Fluorescence Correlation Spectroscopy (FCS) in cells often suffers from artifacts caused by bright aggregates or vesicles, depletion of fluorophores or bleaching of a fluorescent background. The common practice of manually discarding distorted curves is time consuming and subjective. Here we demonstrate the feasibility of automated FCS data analysis with efficient rejection of corrupted parts of the signal. As test systems we use a solution of fluorescent molecules, contaminated with bright fluorescent beads, as well as cells expressing a fluorescent protein (ICA512-EGFP), which partitions into bright secretory granules. This approach improves the accuracy of FCS measurements in biological samples, extends its applicability to especially challenging systems and greatly simplifies and accelerates the data analysis.
©2010 Optical Society of America
In Fluorescence Correlation Spectroscopy (FCS) the fluorescence fluctuations, caused by fluorophores diffusing through a small (≈ fL) detection volume, are analyzed in terms of their auto-correlation function. It is a powerful technique to measure local concentrations, translational and rotational diffusion coefficients, binding and reaction kinetics and photodynamics in vitro as well as in vivo [1–4]. The use of FCS has been promoted by the introduction of commercial FCS systems, so that it can now be considered as a well established technique. This holds true especially for measurements in bulk solution where FCS can reach remarkable accuracy . On the other hand, measurements in cells [6, 7], biological membranes  or whole organisms  often suffer from imperfections of the system. Aggregates of fluorescent molecules or their association to vesicles result in spikes in the fluorescence intensity. Photobleaching of the auto-fluorescent background or of immobilized molecules, depletion due to photobleaching or a change in the local environment due to sample movements may lead to slow changes of the fluorescence signal in time which superimpose the fluctuations from single molecule dynamics resulting in distorted correlation curves [Figs. 1(a)–1(c)]. This complicates the determination of concentrations, diffusion coefficients and interactions of single biomolecules, the usual application of FCS.
The most common way to reduce the impact of the above mentioned imperfections is  (1) to take several short measurements instead of one long measurement, (2) to manually discard distorted correlation curves and (3) to fit the average of the remaining curves with a model function describing one additional mobile species. This additional component in the correlation function, sometimes combined with an overall offset, approximates the distorted part of the experimental correlation curve at larger lag-times.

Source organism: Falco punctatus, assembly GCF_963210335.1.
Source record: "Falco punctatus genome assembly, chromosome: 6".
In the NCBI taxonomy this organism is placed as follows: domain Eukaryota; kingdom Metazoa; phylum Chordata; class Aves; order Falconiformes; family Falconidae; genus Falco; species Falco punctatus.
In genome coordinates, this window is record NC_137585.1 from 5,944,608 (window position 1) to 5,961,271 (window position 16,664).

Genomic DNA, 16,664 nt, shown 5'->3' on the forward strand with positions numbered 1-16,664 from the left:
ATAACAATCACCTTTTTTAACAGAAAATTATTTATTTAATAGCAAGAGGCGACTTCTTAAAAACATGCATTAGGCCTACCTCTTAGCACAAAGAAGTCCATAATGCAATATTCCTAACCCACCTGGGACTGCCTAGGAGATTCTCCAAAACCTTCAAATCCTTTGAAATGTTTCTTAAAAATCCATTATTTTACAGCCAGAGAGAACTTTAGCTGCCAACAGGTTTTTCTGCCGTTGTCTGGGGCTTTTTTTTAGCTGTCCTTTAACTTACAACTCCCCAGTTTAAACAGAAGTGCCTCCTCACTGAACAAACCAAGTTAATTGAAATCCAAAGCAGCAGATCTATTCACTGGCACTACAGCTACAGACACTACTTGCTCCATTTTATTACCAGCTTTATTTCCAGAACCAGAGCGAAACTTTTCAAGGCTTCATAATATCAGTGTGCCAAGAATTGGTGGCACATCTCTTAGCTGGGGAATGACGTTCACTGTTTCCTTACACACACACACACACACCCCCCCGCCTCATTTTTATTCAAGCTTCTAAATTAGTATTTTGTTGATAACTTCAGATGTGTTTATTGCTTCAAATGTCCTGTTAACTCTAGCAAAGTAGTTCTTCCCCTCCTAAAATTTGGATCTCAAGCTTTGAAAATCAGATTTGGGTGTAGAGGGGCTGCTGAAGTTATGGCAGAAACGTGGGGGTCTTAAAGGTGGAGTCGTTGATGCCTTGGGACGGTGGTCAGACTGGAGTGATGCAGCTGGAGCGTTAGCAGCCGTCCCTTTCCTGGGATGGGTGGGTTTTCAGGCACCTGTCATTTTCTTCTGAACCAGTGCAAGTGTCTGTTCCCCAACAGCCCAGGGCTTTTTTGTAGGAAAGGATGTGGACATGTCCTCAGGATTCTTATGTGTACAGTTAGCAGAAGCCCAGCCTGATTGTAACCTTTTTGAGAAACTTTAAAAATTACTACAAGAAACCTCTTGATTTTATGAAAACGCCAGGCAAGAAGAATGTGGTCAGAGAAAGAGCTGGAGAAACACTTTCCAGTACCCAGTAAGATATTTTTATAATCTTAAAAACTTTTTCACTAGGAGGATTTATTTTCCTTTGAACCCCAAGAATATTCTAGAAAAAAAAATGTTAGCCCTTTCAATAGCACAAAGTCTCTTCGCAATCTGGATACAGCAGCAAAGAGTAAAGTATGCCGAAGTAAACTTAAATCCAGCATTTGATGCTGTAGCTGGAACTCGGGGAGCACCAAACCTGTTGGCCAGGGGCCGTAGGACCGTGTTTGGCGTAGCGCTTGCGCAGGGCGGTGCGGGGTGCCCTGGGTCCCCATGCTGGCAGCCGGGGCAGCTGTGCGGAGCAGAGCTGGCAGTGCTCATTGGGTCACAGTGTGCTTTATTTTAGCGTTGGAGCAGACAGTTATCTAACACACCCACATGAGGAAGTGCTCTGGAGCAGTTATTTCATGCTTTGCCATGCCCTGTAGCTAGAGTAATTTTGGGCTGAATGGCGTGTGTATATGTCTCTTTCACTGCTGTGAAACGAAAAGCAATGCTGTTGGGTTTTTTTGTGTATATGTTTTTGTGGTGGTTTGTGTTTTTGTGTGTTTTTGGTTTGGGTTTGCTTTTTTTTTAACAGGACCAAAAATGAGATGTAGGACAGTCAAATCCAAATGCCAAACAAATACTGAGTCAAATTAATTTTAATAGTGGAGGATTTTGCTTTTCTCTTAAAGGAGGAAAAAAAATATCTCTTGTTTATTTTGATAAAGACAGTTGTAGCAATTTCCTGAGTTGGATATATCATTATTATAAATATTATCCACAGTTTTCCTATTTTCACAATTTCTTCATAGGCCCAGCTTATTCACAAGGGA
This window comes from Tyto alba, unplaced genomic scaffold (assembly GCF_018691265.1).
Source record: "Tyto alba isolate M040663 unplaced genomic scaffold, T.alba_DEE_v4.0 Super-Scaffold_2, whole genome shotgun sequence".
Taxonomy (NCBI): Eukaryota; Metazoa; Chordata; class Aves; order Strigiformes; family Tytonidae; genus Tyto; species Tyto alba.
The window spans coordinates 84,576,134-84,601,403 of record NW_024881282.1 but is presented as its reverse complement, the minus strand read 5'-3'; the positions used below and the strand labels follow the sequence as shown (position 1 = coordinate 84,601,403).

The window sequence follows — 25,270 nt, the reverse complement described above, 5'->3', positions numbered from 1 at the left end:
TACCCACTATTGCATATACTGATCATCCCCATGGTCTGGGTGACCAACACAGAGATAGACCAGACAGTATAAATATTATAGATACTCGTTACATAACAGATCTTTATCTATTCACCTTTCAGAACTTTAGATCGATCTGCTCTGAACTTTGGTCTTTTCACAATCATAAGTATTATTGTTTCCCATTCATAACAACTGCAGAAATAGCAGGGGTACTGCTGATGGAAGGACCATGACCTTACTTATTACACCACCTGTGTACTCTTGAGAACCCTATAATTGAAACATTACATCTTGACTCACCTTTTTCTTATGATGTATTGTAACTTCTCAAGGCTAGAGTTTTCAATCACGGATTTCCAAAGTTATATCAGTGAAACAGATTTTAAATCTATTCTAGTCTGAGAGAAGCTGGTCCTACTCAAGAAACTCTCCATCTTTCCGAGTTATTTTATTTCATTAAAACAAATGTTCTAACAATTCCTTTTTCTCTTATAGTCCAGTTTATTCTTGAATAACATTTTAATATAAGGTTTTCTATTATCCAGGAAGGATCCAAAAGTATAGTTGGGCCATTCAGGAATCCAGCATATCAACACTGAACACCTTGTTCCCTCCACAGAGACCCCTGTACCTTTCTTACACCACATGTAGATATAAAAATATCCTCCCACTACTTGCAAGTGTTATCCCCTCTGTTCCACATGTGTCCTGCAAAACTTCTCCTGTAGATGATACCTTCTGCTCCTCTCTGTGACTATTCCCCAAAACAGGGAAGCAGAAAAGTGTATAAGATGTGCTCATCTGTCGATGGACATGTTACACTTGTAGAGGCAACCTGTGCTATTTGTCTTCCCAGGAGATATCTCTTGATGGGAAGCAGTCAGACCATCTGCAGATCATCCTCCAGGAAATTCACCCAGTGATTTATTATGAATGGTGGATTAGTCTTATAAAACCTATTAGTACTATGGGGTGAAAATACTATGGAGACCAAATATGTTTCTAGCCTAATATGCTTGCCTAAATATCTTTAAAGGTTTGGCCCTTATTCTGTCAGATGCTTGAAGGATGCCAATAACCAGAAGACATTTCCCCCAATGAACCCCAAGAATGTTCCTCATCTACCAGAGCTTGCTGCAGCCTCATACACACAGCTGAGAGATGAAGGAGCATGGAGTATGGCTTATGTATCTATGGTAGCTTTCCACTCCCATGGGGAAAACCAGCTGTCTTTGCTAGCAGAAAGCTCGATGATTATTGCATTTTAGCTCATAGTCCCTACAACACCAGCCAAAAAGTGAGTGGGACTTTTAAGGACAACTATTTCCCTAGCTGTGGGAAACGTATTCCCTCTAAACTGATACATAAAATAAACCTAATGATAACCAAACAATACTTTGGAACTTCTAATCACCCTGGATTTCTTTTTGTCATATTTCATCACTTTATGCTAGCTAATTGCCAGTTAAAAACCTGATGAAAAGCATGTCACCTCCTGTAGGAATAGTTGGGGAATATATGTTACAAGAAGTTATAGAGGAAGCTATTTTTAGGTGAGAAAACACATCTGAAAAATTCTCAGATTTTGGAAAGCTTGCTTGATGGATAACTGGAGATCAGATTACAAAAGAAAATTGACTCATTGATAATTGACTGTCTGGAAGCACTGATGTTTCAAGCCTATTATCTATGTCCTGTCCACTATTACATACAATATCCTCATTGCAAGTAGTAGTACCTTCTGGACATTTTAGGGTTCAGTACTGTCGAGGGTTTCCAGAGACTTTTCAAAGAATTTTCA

This approach is not optimal. Hand-selection of curves is often the most time-consuming step in FCS data analysis and it is often ambiguous [Fig. 1(d)] with the danger of introducing a subjective bias. In addition, the distorted parts of the correlation curve can often not be described well by only one additional component. As a result, during the fit the component describing the single molecule dynamics may still contain features of the distortions. This can lead to a strong error and bias in the parameters of interest such as diffusion coefficients and concentrations of single molecules [Figs. 1(b) and 1(c)]. In addition, the introduced additional free fitting parameters can render the fit results ambiguous. Note that even in optimal in vivo systems, often a two-component diffusion or anomalous diffusion has to be assumed. Including a third component for distortions usually results in too many free parameters and indefinite fit results. Finally, large parts of the data are discarded leading to additional noise on the correlation curves.
Here we describe a simple approach for automated FCS data analysis. The idea is to divide one long measurement into many short measurements, to automatically discard parts of the data leading to distorted curves and to calculate undistorted correlation curves from the remaining part. This automation has several advantages. It avoids the subjective hand-selection and leads to more objective, simpler and faster data analysis. The use of shorter time intervals allows the extraction of a larger portion of the measured data and extends the use of FCS to very difficult systems, e.g. with many bright aggregates. Finally, it enables completely automated FCS measurements in non-ideal systems — a prerequisite for in vivo high-throughput FCS screens.
2.1. Model functions